The Eighth Circuit Court of Appeals, in an opinion by Chief Judge Riley, found that plaintiffs seeking to represent a class of purchasers of Hebrew National meat products did not have Article III standing because the named plaintiffs failed to allege that the products they themselves purchased were defective.
Eleven named plaintiffs filed suit in Minnesota state court, alleging that Hebrew National, a ConAgra company, falsely advertises its meat products (primarily hot dogs) as kosher. Plaintiffs based their conclusion that the products were not all kosher on alleged business practices of ConAgra, namely, that employees are pressured to meet a 70% quota for kosher meat, resulting in the inspection process becoming “defective and unreliable,” which causes some “meat from cows that should not qualify for kosher certification…being marked kosher and used in Hebrew National products.”
After removing the case to federal court, ConAgra successfully moved to dismiss the case on the grounds of subject matter jurisdiction because the district court believed that “the determination of whether a product is in fact ‘kosher’ [is] intrinsically religious in nature,” and that adjudicating the case “would necessarily intrude upon rabbinical religious autonomy.”
The Eighth Circuit vacated the district court’s order, and remanded it to the district court with instructions to return the case to Minnesota state court for lack of federal jurisdiction. The Court found that the district court decided the wrong question – what it dubbed as a “difficult First Amendment question of first impression in this circuit.” The more appropriate question, the Court of Appeals held, was whether or not plaintiffs satisfied the threshold requirement of Article III standing. The Court found they did not.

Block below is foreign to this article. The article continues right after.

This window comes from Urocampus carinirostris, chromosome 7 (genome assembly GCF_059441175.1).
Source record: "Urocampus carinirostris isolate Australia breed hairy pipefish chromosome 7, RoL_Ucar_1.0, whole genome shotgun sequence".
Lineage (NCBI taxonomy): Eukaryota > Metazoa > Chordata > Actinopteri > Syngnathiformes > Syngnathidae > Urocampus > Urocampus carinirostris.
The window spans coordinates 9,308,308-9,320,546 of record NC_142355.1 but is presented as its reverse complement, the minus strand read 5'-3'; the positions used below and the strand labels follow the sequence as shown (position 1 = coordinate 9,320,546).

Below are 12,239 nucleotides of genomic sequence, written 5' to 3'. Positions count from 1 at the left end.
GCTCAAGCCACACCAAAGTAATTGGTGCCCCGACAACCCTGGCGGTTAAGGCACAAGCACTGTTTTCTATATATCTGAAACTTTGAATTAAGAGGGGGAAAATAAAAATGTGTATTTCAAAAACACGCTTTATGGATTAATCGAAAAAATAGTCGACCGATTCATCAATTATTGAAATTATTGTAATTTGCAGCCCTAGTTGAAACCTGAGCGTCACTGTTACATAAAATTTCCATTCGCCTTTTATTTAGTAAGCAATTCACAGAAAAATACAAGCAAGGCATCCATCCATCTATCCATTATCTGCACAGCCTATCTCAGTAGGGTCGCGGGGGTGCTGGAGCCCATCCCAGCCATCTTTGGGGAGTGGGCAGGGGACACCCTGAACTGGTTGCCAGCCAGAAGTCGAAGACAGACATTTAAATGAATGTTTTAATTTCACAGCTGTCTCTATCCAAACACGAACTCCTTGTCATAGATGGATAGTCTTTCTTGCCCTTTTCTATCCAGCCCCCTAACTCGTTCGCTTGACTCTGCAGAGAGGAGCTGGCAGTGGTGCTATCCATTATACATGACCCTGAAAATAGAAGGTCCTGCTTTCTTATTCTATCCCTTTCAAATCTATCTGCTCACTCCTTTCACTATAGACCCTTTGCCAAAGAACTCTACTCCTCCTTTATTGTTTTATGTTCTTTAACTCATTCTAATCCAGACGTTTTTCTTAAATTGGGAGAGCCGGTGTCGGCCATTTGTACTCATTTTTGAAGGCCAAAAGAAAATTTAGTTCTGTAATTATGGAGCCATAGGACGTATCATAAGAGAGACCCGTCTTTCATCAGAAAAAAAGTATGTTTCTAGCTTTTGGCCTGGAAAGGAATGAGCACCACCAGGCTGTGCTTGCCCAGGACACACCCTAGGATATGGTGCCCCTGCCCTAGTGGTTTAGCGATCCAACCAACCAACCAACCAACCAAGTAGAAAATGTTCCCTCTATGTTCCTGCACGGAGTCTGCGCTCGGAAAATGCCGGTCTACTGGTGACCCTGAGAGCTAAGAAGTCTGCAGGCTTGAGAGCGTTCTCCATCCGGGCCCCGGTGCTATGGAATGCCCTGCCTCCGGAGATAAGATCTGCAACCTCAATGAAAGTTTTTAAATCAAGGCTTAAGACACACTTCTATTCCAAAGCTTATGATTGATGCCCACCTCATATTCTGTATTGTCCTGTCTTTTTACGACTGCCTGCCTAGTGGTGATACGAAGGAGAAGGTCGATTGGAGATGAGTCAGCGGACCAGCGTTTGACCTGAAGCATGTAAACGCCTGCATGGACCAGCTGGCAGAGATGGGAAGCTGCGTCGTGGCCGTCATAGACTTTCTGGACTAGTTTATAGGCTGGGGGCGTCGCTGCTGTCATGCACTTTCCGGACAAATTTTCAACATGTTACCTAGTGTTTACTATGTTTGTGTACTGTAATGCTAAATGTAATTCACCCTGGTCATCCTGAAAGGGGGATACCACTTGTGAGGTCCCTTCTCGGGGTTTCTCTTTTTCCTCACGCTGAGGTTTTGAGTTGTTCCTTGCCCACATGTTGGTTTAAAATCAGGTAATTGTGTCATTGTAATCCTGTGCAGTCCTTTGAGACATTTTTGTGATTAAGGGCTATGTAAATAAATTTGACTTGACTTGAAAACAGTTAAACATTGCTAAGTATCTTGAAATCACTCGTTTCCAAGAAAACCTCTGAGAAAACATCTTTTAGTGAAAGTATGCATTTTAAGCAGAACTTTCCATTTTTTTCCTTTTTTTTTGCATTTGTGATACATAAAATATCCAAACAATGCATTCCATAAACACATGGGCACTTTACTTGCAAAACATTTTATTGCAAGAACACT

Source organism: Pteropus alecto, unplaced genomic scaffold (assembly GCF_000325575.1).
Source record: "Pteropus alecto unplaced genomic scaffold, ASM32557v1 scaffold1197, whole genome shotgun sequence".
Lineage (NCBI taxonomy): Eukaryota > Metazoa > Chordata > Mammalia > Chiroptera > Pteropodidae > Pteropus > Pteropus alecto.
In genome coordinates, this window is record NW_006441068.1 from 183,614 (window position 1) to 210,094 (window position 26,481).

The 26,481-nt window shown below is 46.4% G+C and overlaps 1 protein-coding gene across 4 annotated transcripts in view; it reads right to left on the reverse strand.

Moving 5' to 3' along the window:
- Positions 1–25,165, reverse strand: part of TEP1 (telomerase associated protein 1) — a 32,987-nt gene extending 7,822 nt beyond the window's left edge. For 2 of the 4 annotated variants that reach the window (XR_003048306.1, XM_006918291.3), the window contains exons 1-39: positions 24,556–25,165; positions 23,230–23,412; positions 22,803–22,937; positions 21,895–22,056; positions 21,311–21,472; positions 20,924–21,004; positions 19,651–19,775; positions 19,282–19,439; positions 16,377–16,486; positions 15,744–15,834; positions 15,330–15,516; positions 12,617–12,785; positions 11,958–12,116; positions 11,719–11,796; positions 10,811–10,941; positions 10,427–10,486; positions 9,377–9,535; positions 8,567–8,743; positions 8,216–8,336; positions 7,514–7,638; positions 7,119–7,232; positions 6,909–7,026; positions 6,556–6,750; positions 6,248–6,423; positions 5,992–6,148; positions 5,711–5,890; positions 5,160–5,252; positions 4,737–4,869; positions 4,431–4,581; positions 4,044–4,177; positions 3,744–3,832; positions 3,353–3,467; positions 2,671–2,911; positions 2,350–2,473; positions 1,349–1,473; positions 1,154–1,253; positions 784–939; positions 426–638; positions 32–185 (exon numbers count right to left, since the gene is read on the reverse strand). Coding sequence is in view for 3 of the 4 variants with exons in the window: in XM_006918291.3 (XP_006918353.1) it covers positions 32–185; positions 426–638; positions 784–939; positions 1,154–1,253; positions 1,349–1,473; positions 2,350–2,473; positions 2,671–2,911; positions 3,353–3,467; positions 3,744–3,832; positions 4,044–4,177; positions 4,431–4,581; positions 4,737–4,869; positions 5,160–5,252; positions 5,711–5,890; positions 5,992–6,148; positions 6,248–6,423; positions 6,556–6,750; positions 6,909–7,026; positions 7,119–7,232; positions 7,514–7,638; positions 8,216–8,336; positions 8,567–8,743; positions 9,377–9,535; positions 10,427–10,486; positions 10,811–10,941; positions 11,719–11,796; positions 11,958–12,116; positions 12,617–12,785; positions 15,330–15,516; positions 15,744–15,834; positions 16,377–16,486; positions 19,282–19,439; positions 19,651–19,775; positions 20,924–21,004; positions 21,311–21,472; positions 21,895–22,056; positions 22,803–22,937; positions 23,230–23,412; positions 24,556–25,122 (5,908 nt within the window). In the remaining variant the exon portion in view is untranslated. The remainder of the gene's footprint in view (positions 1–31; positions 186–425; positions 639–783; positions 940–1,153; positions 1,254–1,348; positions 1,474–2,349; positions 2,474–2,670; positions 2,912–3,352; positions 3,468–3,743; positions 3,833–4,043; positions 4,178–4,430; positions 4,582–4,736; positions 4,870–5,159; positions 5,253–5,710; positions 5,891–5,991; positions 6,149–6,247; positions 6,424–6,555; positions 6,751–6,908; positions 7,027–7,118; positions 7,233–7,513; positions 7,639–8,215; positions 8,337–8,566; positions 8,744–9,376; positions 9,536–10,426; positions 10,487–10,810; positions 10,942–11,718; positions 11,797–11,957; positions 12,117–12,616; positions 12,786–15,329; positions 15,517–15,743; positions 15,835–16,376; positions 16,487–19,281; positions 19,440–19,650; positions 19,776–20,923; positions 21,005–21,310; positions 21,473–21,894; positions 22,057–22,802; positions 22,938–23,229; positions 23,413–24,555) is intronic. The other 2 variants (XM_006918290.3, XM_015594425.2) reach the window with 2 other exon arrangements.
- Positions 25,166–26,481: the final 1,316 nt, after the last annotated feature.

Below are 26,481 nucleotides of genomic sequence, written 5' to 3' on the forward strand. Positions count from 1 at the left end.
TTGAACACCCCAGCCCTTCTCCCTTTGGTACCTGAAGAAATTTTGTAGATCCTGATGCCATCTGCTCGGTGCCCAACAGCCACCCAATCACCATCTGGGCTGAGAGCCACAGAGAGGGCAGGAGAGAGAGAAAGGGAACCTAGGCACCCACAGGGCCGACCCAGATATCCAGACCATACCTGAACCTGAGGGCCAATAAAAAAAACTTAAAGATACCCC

In its decision, the Court ruled that even though plaintiffs alleged ConAgra’s business practices caused it to sell meat falsely identified as kosher, these allegations did not establish that all or even most of the Hebrew National products were not kosher. As a result, plaintiffs could not establish that the particular products they purchased were defective, therefore failing to allege injury in a “personal and individual way.” The Court went on to note that it was “not enough for a plaintiff to allege that a product line contains a defect or that a product is at risk for manifesting this defect; rather, the plaintiffs must allege that their product actually exhibited the alleged defect.”
This decision seriously undercuts the ability of plaintiffs to bring federal class actions based on allegations that products generally are defective or falsely advertised, absent showing plaintiffs themselves have purchased a defective product. Unless these plaintiffs can establish they have been injured (above mere speculation), per this decision, they cannot establish an injury-in-fact sufficient to confer Article III standing.